We do not believe that the transfers of natural brine revealed in the record sustain the allegation that natural brine is a product which is "commercially marketable." First, the record reveals that several of the expert witnesses, including those of the Commissioner, indicated that there was no commercial market for natural brine and that if sales occurred they were highly unusual.6 Second, it is conceded that Taxpayer never sold any of its natural brine; and that when Taxpayer received transfers of brine from others (oil producers to whom the brine was a waste product), Taxpayer received such brine for free and at most was required only to pay for its transportation from the oil fields to its facilities and to pay for its disposal after Taxpayer was finished extracting minerals from the brine. Third, apart from the aforementioned transfers the Commissioner cites evidence of only two other arrangements in which producers of brine from brine wells transferred or sold their brine. In both cases the operators of the brine wells transferred their brine to a concern which extracted bromine from the brine. In each case the operator of the wells yielding brine and the extractor of the bromine operated as if a "joint venture" for the mining of bromine in which two of the mining steps happened to be in separate hands. The financial arrangements of Murphy Oil Company7 and the inability of Parnell, Incorporated8 to market brine to anyone except its original venturer indicate that there was no "commercial market" for natural brine in its crude form and such brine could not be sold but only discarded as waste material and pumped back into the ground after some of its dissolved minerals had been extracted by certain treatment processes.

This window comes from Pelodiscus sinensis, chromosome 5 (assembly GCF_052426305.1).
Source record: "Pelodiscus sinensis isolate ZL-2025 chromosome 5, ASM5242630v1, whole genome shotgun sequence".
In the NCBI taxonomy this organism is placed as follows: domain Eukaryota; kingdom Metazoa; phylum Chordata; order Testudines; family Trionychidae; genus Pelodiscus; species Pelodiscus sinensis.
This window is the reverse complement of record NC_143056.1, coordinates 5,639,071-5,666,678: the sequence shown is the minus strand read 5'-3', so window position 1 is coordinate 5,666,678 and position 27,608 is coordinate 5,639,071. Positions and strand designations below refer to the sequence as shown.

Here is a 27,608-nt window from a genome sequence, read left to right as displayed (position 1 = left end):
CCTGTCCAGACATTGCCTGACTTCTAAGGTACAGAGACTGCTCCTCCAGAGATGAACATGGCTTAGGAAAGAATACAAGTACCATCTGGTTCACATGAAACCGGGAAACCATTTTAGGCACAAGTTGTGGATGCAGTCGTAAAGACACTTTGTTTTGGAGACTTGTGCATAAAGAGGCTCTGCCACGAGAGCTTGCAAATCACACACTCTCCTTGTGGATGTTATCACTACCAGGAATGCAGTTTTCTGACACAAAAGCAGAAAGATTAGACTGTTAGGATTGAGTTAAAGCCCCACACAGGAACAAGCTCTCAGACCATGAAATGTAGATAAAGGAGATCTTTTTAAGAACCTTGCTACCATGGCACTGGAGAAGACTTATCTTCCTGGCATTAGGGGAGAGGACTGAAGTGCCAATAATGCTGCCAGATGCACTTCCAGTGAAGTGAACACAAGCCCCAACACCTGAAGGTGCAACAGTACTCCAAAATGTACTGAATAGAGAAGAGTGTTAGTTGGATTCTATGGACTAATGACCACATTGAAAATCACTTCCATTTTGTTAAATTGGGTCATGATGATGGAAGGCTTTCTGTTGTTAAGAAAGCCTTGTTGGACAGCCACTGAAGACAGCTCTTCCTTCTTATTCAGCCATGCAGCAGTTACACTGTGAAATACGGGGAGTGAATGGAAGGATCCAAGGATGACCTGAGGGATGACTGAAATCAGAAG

9

Further, we do not believe that the use of the transferred natural brine by Dow and other extractors of minerals from brine indicate that the natural brine was "ready for [manufacturing processes in] industrial use or consumption * * * [and hence] passed the `mining' state on which the depletion principle operates" under the rationale of United States v. Cannelton Sewer Pipe Co., 364 U.S. at 86, 80 S.Ct. at 1587. The sole "industrial use" to which the natural brine was put before it was pumped back into the ground was to yield certain of its constituent minerals by application of Taxpayer's extractive processes, which were all ordinary treatment processes used by miners of such low tenor ores as natural brine.

10